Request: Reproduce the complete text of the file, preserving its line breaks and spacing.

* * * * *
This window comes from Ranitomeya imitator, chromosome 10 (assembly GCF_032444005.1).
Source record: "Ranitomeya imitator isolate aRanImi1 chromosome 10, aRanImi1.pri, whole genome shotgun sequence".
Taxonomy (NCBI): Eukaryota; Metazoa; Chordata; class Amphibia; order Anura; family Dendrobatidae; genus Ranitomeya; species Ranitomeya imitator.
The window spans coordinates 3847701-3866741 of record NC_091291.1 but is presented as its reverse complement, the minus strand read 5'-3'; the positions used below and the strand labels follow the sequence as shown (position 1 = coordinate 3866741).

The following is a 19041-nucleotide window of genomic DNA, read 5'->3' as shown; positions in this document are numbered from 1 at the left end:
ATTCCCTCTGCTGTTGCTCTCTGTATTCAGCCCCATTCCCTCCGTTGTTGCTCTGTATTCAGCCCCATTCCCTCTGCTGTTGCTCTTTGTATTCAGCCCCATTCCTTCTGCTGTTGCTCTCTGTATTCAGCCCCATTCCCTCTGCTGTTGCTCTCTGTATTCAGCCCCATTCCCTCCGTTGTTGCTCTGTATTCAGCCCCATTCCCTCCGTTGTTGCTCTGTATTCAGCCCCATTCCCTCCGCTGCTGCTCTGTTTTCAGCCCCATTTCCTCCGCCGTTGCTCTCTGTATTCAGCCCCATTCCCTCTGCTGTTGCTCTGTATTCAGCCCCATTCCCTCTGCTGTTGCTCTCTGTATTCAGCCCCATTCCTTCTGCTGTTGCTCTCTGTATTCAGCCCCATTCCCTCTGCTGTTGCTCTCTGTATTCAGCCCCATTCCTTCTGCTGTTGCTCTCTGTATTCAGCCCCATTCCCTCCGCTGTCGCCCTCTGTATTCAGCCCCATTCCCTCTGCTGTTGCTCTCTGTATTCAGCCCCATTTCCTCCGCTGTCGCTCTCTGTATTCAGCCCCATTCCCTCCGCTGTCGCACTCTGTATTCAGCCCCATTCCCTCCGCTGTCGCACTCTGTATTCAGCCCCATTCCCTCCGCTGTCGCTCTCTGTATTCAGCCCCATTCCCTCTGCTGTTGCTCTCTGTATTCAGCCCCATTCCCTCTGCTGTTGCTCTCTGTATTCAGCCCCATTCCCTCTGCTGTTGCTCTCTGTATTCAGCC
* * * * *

This window comes from Ranitomeya imitator, chromosome 10 (assembly GCF_032444005.1).
Source record: "Ranitomeya imitator isolate aRanImi1 chromosome 10, aRanImi1.pri, whole genome shotgun sequence".
Taxonomy (NCBI): Eukaryota; Metazoa; Chordata; class Amphibia; order Anura; family Dendrobatidae; genus Ranitomeya; species Ranitomeya imitator.
The window spans coordinates 3847701-3866741 of record NC_091291.1 but is presented as its reverse complement, the minus strand read 5'-3'; the positions used below and the strand labels follow the sequence as shown (position 1 = coordinate 3866741).

The following is a 19041-nucleotide window of genomic DNA, read 5'->3' as shown; positions in this document are numbered from 1 at the left end:
ATTCCCTCTGCTGTTGCTCTCTGTATTCAGCCCCATTCCCTCCGTTGTTGCTCTGTATTCAGCCCCATTCCCTCTGCTGTTGCTCTTTGTATTCAGCCCCATTCCTTCTGCTGTTGCTCTCTGTATTCAGCCCCATTCCCTCTGCTGTTGCTCTCTGTATTCAGCCCCATTCCCTCCGTTGTTGCTCTGTATTCAGCCCCATTCCCTCCGTTGTTGCTCTGTATTCAGCCCCATTCCCTCCGCTGCTGCTCTGTTTTCAGCCCCATTTCCTCCGCCGTTGCTCTCTGTATTCAGCCCCATTCCCTCTGCTGTTGCTCTGTATTCAGCCCCATTCCCTCTGCTGTTGCTCTCTGTATTCAGCCCCATTCCTTCTGCTGTTGCTCTCTGTATTCAGCCCCATTCCCTCTGCTGTTGCTCTCTGTATTCAGCCCCATTCCTTCTGCTGTTGCTCTCTGTATTCAGCCCCATTCCCTCCGCTGTCGCCCTCTGTATTCAGCCCCATTCCCTCTGCTGTTGCTCTCTGTATTCAGCCCCATTTCCTCCGCTGTCGCTCTCTGTATTCAGCCCCATTCCCTCCGCTGTCGCACTCTGTATTCAGCCCCATTCCCTCCGCTGTCGCACTCTGTATTCAGCCCCATTCCCTCCGCTGTCGCTCTCTGTATTCAGCCCCATTCCCTCTGCTGTTGCTCTCTGTATTCAGCCCCATTCCCTCTGCTGTTGCTCTCTGTATTCAGCCCCATTCCCTCTGCTGTTGCTCTCTGTATTCAGCC